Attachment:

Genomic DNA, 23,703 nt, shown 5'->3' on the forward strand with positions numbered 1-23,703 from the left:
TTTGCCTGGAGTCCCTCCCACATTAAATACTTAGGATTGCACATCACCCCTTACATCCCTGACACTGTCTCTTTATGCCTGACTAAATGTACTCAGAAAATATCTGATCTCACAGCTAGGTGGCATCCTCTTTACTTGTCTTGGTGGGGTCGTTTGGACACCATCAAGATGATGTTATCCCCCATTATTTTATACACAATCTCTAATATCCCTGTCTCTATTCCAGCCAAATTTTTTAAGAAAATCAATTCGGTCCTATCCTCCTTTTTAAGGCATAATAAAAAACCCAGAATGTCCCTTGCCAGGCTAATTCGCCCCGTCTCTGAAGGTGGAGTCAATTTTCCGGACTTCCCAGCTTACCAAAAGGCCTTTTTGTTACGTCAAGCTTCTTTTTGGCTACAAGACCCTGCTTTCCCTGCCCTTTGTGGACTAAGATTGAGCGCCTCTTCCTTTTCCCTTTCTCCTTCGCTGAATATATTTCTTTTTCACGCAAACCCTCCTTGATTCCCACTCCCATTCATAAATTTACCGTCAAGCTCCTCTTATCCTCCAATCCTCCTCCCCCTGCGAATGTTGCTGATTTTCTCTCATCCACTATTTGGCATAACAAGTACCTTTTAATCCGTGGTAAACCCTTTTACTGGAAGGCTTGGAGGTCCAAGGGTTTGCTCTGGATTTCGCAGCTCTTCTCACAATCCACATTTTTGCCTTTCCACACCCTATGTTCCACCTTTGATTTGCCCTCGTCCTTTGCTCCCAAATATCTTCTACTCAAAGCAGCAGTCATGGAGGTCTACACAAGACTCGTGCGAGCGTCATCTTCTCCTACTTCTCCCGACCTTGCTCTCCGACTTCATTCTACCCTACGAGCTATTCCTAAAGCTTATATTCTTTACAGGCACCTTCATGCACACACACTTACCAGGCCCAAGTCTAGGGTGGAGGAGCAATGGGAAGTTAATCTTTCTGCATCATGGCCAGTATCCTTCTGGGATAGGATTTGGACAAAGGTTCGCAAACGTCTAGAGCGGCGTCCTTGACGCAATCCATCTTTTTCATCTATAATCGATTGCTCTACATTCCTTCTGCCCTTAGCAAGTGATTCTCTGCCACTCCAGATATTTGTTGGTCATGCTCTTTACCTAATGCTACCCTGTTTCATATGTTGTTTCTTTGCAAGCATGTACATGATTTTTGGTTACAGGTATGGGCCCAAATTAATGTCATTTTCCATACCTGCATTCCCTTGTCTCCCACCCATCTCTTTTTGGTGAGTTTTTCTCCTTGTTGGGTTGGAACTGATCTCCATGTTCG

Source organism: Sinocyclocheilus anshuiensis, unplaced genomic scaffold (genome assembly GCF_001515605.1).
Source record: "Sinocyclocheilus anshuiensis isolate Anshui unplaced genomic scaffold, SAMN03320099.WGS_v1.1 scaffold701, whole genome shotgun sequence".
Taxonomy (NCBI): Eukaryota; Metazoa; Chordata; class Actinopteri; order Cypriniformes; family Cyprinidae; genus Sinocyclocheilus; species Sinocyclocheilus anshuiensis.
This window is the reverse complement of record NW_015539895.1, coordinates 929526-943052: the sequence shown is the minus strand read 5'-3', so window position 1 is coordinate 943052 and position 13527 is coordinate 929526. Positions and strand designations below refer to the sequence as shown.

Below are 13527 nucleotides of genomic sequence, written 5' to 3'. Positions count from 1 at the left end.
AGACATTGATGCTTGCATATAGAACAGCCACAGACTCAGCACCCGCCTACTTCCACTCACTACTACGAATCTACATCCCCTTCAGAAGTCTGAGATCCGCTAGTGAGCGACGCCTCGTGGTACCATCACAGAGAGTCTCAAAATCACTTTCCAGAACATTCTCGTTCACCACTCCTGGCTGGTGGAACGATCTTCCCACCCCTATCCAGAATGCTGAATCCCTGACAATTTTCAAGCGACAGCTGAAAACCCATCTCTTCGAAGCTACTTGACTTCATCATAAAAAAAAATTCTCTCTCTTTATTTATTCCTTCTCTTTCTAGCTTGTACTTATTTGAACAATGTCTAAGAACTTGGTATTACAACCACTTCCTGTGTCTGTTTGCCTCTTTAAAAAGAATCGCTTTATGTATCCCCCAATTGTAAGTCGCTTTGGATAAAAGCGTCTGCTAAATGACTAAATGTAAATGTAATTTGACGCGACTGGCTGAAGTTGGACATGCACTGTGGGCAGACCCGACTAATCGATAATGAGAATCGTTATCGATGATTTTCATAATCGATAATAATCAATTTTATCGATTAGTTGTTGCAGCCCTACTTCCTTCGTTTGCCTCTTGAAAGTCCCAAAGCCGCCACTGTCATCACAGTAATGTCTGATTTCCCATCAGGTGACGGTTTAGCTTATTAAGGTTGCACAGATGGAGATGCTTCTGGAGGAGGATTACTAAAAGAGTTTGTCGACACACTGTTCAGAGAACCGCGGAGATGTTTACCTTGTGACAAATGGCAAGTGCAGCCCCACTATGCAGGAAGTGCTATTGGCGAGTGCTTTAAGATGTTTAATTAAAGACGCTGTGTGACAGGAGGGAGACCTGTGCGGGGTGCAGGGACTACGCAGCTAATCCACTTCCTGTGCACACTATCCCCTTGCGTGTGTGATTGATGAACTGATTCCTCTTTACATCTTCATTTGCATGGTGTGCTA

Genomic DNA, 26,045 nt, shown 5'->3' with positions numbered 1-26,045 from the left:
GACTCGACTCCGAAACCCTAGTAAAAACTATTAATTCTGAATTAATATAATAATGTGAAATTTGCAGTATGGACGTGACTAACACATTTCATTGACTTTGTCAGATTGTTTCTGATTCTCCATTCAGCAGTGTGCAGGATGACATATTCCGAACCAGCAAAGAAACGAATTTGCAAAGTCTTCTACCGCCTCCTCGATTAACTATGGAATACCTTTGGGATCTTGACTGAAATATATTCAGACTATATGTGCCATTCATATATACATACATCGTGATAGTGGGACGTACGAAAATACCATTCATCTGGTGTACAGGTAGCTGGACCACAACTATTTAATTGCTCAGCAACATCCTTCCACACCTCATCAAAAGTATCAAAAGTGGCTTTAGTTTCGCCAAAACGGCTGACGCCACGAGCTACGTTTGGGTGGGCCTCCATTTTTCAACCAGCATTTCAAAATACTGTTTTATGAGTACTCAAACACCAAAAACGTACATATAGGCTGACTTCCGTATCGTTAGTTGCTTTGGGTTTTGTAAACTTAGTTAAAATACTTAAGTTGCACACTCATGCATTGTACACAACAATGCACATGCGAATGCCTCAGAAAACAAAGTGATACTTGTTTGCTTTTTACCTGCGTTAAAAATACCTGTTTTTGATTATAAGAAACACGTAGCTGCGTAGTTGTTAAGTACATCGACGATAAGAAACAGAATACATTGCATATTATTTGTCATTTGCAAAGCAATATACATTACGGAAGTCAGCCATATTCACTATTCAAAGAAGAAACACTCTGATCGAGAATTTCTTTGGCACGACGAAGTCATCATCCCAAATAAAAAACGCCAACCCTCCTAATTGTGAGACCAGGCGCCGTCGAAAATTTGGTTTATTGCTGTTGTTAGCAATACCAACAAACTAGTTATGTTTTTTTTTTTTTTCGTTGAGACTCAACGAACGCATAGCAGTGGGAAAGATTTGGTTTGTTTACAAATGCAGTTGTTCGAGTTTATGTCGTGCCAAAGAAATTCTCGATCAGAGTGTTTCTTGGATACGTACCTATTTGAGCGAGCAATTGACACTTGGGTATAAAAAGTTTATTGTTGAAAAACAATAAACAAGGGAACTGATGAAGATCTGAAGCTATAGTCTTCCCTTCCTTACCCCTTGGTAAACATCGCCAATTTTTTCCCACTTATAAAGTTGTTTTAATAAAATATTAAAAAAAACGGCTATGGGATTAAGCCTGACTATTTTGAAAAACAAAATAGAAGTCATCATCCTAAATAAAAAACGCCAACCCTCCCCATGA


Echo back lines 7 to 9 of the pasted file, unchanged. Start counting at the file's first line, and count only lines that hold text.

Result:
Below are 13527 nucleotides of genomic sequence, written 5' to 3'. Positions count from 1 at the left end.
AGACATTGATGCTTGCATATAGAACAGCCACAGACTCAGCACCCGCCTACTTCCACTCACTACTACGAATCTACATCCCCTTCAGAAGTCTGAGATCCGCTAGTGAGCGACGCCTCGTGGTACCATCACAGAGAGTCTCAAAATCACTTTCCAGAACATTCTCGTTCACCACTCCTGGCTGGTGGAACGATCTTCCCACCCCTATCCAGAATGCTGAATCCCTGACAATTTTCAAGCGACAGCTGAAAACCCATCTCTTCGAAGCTACTTGACTTCATCATAAAAAAAAATTCTCTCTCTTTATTTATTCCTTCTCTTTCTAGCTTGTACTTATTTGAACAATGTCTAAGAACTTGGTATTACAACCACTTCCTGTGTCTGTTTGCCTCTTTAAAAAGAATCGCTTTATGTATCCCCCAATTGTAAGTCGCTTTGGATAAAAGCGTCTGCTAAATGACTAAATGTAAATGTAATTTGACGCGACTGGCTGAAGTTGGACATGCACTGTGGGCAGACCCGACTAATCGATAATGAGAATCGTTATCGATGATTTTCATAATCGATAATAATCAATTTTATCGATTAGTTGTTGCAGCCCTACTTCCTTCGTTTGCCTCTTGAAAGTCCCAAAGCCGCCACTGTCATCACAGTAATGTCTGATTTCCCATCAGGTGACGGTTTAGCTTATTAAGGTTGCACAGATGGAGATGCTTCTGGAGGAGGATTACTAAAAGAGTTTGTCGACACACTGTTCAGAGAACCGCGGAGATGTTTACCTTGTGACAAATGGCAAGTGCAGCCCCACTATGCAGGAAGTGCTATTGGCGAGTGCTTTAAGATGTTTAATTAAAGACGCTGTGTGACAGGAGGGAGACCTGTGCGGGGTGCAGGGACTACGCAGCTAATCCACTTCCTGTGCACACTATCCCCTTGCGTGTGTGATTGATGAACTGATTCCTCTTTACATCTTCATTTGCATGGTGTGCTA

Genomic DNA, 26,045 nt, shown 5'->3' with positions numbered 1-26,045 from the left: